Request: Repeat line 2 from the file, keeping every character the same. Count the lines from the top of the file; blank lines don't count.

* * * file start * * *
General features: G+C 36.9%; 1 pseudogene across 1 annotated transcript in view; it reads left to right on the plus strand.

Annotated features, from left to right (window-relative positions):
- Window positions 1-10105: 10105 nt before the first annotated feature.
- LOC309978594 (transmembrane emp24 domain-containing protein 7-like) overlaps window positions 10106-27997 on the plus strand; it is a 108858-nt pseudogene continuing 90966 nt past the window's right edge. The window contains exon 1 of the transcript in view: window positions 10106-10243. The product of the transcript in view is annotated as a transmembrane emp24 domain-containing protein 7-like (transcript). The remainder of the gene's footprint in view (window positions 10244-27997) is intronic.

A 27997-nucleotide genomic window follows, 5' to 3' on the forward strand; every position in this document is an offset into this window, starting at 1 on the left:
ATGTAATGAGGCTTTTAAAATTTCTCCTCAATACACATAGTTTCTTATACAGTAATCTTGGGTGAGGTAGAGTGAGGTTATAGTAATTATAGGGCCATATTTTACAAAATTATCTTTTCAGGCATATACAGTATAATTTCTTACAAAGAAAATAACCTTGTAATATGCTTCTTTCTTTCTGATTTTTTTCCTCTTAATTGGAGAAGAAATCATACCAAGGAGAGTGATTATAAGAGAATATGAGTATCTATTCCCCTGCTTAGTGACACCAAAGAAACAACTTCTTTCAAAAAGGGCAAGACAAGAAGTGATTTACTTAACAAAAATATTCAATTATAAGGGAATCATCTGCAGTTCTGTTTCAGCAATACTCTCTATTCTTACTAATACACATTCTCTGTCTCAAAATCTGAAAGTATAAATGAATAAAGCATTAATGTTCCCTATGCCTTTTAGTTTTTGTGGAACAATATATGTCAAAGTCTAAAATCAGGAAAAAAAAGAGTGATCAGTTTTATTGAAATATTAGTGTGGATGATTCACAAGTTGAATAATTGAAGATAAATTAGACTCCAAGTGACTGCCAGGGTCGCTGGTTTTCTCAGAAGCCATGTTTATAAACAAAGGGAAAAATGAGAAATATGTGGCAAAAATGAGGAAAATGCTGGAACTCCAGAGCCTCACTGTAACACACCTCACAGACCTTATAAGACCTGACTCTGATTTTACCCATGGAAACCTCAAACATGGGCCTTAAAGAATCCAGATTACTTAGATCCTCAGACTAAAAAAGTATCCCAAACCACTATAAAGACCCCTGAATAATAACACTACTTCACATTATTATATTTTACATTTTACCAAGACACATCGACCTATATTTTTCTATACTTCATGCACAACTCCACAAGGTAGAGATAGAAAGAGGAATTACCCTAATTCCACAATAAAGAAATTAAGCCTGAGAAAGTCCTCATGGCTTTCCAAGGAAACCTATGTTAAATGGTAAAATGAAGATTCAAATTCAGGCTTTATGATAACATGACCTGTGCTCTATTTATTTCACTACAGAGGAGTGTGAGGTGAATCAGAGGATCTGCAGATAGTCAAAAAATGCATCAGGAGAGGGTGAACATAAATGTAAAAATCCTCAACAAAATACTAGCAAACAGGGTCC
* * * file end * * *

Annotated features, from left to right (window-relative positions):